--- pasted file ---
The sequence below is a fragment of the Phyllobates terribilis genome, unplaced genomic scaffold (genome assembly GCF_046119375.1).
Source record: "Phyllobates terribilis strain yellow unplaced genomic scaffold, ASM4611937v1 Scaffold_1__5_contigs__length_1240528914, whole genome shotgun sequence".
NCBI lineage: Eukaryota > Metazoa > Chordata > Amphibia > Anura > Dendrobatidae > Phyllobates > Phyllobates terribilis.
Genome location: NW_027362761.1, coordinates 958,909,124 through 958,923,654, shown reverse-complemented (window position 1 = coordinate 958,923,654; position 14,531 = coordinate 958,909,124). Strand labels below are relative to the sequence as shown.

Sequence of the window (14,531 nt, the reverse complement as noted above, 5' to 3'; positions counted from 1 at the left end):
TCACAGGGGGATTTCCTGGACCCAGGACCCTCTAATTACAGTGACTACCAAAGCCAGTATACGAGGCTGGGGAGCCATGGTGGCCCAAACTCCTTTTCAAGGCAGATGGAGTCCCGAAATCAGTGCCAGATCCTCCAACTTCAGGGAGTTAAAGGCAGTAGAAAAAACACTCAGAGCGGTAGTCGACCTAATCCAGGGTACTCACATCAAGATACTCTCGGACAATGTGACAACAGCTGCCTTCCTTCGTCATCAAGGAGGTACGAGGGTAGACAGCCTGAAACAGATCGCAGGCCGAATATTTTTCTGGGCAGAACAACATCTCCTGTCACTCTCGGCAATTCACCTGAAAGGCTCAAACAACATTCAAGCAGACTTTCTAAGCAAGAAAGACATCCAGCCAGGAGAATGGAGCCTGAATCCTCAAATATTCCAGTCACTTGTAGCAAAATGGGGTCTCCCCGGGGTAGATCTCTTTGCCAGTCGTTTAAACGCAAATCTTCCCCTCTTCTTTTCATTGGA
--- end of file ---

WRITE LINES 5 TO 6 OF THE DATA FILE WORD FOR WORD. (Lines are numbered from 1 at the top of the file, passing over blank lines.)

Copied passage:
Sequence of the window (14,531 nt, the reverse complement as noted above, 5' to 3'; positions counted from 1 at the left end):
TCACAGGGGGATTTCCTGGACCCAGGACCCTCTAATTACAGTGACTACCAAAGCCAGTATACGAGGCTGGGGAGCCATGGTGGCCCAAACTCCTTTTCAAGGCAGATGGAGTCCCGAAATCAGTGCCAGATCCTCCAACTTCAGGGAGTTAAAGGCAGTAGAAAAAACACTCAGAGCGGTAGTCGACCTAATCCAGGGTACTCACATCAAGATACTCTCGGACAATGTGACAACAGCTGCCTTCCTTCGTCATCAAGGAGGTACGAGGGTAGACAGCCTGAAACAGATCGCAGGCCGAATATTTTTCTGGGCAGAACAACATCTCCTGTCACTCTCGGCAATTCACCTGAAAGGCTCAAACAACATTCAAGCAGACTTTCTAAGCAAGAAAGACATCCAGCCAGGAGAATGGAGCCTGAATCCTCAAATATTCCAGTCACTTGTAGCAAAATGGGGTCTCCCCGGGGTAGATCTCTTTGCCAGTCGTTTAAACGCAAATCTTCCCCTCTTCTTTTCATTGGA